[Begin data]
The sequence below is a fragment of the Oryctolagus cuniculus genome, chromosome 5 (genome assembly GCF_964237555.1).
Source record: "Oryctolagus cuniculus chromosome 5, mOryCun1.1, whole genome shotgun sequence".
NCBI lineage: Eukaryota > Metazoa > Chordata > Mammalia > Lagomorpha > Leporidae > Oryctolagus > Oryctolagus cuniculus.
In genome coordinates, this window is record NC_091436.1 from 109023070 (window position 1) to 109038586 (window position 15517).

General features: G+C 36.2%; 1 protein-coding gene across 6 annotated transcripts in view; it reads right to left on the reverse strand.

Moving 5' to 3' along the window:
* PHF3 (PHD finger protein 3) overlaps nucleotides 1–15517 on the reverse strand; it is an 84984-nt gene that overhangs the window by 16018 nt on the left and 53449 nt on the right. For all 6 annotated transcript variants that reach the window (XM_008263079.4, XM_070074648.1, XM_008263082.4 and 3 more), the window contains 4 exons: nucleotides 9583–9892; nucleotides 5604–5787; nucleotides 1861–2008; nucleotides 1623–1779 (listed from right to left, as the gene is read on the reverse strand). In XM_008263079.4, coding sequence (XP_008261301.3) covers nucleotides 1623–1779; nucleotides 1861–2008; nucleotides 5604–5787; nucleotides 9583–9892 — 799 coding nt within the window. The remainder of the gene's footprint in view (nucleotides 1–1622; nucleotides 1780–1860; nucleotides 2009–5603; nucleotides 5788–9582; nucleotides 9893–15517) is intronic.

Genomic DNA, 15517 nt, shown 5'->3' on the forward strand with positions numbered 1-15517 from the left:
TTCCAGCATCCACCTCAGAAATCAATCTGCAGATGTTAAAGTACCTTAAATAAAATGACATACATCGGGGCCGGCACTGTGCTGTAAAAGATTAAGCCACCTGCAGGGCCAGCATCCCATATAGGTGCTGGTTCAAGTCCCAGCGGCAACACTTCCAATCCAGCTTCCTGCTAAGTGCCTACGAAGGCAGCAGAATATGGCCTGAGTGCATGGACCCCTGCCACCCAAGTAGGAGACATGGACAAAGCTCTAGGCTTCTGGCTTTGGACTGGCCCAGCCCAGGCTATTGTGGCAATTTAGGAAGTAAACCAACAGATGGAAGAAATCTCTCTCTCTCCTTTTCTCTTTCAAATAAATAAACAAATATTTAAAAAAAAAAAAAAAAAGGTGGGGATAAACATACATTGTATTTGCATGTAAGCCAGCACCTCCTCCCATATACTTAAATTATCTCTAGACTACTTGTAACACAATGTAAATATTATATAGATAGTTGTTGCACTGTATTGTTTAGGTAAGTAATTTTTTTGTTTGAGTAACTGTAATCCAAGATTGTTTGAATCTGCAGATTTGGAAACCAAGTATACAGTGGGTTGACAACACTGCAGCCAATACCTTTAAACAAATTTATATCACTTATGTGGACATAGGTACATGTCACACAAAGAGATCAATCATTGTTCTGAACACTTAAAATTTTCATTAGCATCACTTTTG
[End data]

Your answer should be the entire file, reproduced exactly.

The sequence below is a fragment of the Oryctolagus cuniculus genome, chromosome 5 (genome assembly GCF_964237555.1).
Source record: "Oryctolagus cuniculus chromosome 5, mOryCun1.1, whole genome shotgun sequence".
NCBI lineage: Eukaryota > Metazoa > Chordata > Mammalia > Lagomorpha > Leporidae > Oryctolagus > Oryctolagus cuniculus.
In genome coordinates, this window is record NC_091436.1 from 109023070 (window position 1) to 109038586 (window position 15517).

General features: G+C 36.2%; 1 protein-coding gene across 6 annotated transcripts in view; it reads right to left on the reverse strand.

Moving 5' to 3' along the window:
* PHF3 (PHD finger protein 3) overlaps nucleotides 1–15517 on the reverse strand; it is an 84984-nt gene that overhangs the window by 16018 nt on the left and 53449 nt on the right. For all 6 annotated transcript variants that reach the window (XM_008263079.4, XM_070074648.1, XM_008263082.4 and 3 more), the window contains 4 exons: nucleotides 9583–9892; nucleotides 5604–5787; nucleotides 1861–2008; nucleotides 1623–1779 (listed from right to left, as the gene is read on the reverse strand). In XM_008263079.4, coding sequence (XP_008261301.3) covers nucleotides 1623–1779; nucleotides 1861–2008; nucleotides 5604–5787; nucleotides 9583–9892 — 799 coding nt within the window. The remainder of the gene's footprint in view (nucleotides 1–1622; nucleotides 1780–1860; nucleotides 2009–5603; nucleotides 5788–9582; nucleotides 9893–15517) is intronic.

Genomic DNA, 15517 nt, shown 5'->3' on the forward strand with positions numbered 1-15517 from the left:
TTCCAGCATCCACCTCAGAAATCAATCTGCAGATGTTAAAGTACCTTAAATAAAATGACATACATCGGGGCCGGCACTGTGCTGTAAAAGATTAAGCCACCTGCAGGGCCAGCATCCCATATAGGTGCTGGTTCAAGTCCCAGCGGCAACACTTCCAATCCAGCTTCCTGCTAAGTGCCTACGAAGGCAGCAGAATATGGCCTGAGTGCATGGACCCCTGCCACCCAAGTAGGAGACATGGACAAAGCTCTAGGCTTCTGGCTTTGGACTGGCCCAGCCCAGGCTATTGTGGCAATTTAGGAAGTAAACCAACAGATGGAAGAAATCTCTCTCTCTCCTTTTCTCTTTCAAATAAATAAACAAATATTTAAAAAAAAAAAAAAAAAGGTGGGGATAAACATACATTGTATTTGCATGTAAGCCAGCACCTCCTCCCATATACTTAAATTATCTCTAGACTACTTGTAACACAATGTAAATATTATATAGATAGTTGTTGCACTGTATTGTTTAGGTAAGTAATTTTTTTGTTTGAGTAACTGTAATCCAAGATTGTTTGAATCTGCAGATTTGGAAACCAAGTATACAGTGGGTTGACAACACTGCAGCCAATACCTTTAAACAAATTTATATCACTTATGTGGACATAGGTACATGTCACACAAAGAGATCAATCATTGTTCTGAACACTTAAAATTTTCATTAGCATCACTTTTG